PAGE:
Published Oct 10, 2001
55 members have participated
has anybody had to go to a deposition and/or court before? i am going in about 15 minutes........my first and i am sick to my stomach let me know why you went and what happened? or what you thought?
thanks......... me :)
I had to attend my first depostion just a few weeks ago. It was from an accident that I responded to as an EMT about 5 years ago. I just used my notes. Since you may not remeber the exacts of the case, the only real way to do it is to refer to your documentation. This is why documentation is so important.
If this a suit against you, good luck. If it is a suit aganst someone else, like an insurance company or something, don't worry, you only need to tell the truth as stated in your documentation. Answer yes and no as much as possible, don't speculate. Don't worry, it's not that bad.
I had to go to court for a rape where I was the primary nurse. The case was postponed several times and I kept having to go back. The ADA gave me a copy of the chart so I reviewed it every time. It ended up I didn't need to testify because he pled quilty. I was also very nervous but I was told just to answer yes or no and not to go into any detail unless asked specifically to do so. I'm glad I never had to get up on the stand.
Let us know how things went.
Back when I was an EMT, I got a call informing me that I was going to have to give a deposition. It was over a run we had where a kid ran his car off the road into a house, and a couple cars in the driveway. He had *maybe* a sprained wrist. He was trying to sue the county for having bad roads...so nothing ever came of it and I never had to give the deposition
But I was *very* nervous about it since I had been the EMT in the back of the ambulance with him. Like some others have said, I was told to give yes or no answers and not to give any details unless specifically asked.
When I did Infection Control, I had to give a deposition regarding a case of a man who got pneumonia post-op. It took about 2 hours. Not my fondest memory. But, I had done my homework with his chart, Micro records, my own surveillance records, etc. I had discussed it w/ the risk management administrator, and the lawyer for the hospital. The risk manager went w/me, which helped me look calmer than I felt!
The thing about a deposition is that the hospital's lawyer is right next to you; pause a few seconds before you answer so that s/he can object if necessary, and if you're not sure about any question or answer, ask for a conference before you answer.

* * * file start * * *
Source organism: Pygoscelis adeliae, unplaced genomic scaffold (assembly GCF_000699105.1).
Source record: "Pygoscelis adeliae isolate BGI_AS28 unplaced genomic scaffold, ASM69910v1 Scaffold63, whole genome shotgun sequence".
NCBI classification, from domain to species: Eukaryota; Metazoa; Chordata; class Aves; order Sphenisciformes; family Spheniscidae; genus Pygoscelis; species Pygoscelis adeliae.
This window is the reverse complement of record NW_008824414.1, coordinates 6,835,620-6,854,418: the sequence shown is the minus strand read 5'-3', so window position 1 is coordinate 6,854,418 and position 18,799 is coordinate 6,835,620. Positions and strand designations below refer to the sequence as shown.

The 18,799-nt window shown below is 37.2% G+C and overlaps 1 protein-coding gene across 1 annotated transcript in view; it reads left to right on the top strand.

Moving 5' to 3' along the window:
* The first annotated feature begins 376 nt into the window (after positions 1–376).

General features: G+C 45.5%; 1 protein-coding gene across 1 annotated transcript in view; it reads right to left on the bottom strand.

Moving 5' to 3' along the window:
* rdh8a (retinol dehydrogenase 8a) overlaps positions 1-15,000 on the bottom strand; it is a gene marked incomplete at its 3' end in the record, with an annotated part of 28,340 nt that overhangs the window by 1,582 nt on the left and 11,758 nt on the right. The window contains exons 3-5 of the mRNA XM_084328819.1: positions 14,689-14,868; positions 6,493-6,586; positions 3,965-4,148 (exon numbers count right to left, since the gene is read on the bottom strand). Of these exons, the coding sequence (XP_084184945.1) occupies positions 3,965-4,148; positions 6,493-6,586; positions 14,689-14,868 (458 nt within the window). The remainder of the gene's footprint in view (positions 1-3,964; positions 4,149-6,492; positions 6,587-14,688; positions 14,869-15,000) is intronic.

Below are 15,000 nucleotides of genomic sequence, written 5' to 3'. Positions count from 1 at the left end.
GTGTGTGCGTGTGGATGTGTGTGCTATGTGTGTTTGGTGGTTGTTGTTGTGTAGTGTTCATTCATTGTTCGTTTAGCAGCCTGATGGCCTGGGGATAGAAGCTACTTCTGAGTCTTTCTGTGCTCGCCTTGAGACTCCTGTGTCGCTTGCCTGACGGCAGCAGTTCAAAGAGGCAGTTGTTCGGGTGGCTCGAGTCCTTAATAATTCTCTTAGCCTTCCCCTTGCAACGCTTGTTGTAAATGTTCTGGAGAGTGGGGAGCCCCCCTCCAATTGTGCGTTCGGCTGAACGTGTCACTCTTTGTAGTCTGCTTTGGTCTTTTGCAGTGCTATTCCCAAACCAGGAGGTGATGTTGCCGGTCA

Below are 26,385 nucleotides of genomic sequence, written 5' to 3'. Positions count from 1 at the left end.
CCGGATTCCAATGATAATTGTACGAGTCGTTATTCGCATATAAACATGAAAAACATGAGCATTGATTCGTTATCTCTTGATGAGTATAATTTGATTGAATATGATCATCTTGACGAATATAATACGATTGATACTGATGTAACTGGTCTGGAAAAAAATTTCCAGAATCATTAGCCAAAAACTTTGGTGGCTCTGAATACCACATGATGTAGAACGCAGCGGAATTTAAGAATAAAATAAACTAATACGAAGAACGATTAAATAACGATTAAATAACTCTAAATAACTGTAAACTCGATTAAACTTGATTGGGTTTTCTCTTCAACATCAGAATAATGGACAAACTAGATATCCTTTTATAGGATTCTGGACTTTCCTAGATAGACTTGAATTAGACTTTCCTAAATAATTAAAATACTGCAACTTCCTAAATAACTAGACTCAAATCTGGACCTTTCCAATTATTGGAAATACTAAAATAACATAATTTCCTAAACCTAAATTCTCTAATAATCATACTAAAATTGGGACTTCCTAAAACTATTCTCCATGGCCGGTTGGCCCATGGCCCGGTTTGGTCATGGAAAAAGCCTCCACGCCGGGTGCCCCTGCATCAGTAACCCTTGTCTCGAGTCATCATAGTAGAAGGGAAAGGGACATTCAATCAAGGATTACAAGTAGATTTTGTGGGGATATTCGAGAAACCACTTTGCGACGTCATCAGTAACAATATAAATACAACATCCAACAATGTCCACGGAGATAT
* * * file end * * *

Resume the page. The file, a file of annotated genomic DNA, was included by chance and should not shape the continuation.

Mine came out great--other people had been subpeona'd, but never had to deposition, and the suit was dropped. They kept telling me (in conference) that I was doing great, but it was VERY SCARY, and I'm sure it knocked 10 years off my life.
GOOD LUCK, RICK!!
13 votes........and 66 views????? doesn't quite add up???? anywyas, it went well...........i was in and out quickly.............less than 10 minutes
plumrn, BSN, RN
I had to give a deposition once.I was never so nervous in my life.Several of the nurses where I work had to go also.They lasted about 2 hrs each.The case was eventually dropped,(there was really never a case). But the entire 2 YEARS!! that this hung over our heads was really just awful.Never knew when you might get another letter.I hope to never go through that again.
I've had to give 2 depositions, in 18 years. Glad to hear that yours went well. My first was to an investigator from another county (impartial) because I had had the secretary of County Prosecutor in the ER on New Year's Eve, drunk as cooter Brown, ranting and raving, refusing blood alcohol, wanting to call her boss, etc. She had driven her car into a line of 9 new cars at a dealership, damaging all of them. She was ambulatory at the scene. We finally admitted her when her KUB showed a perforated bladder. Anyway-I had written "strong odor of ETOH" on her chart, in addition to documenting her behaviors. The person deposing me wanted to know just what that ment, when ETOH was actually odorless. I told her that it was a medically recognized term that indicated the odor of metabolizing alcohol in a person's body, and on their breath. She asked me what that was like. I told her it was like leaving a little bit of beer in a closed hot car for a while, and then opening the door. Her eyes widened with recognition, and she nodded her understanding. I later found out the woman had lost her license for a year for refusing the blood test, and was placed on 6 mos. community service. She pleaded no contest, beacusing of my charting and deposition!
I am glad you are back.. to normal.... I hope this thread helped in reinforcing you to know that we are such a wonderful sapport!
I wonder why there were only 21 votes and 66 view too! hmmmmmmmmmmmm.....
I'm just guessing that the reason that there were so many views and not many votes because there were a lot of people like me who have never had to go to a deposition or court before. I didn't vote, because I felt like a "no" vote wasn't really helpful. But I was very curious! Now I know what to do if this ever happens to me.
I don't know how the other places are where you all live, but in TX they have a mock trial for us to go in and watch a nurse "put" on trial and see how the laywers are,depositions,good documentation vs. bad etc.
It might be something good to see in case that dreaded day ever comes..You can also get your CE hrs this way
No matter how good your documentation is prior to your first deposition, it will become much, much, much better after that!
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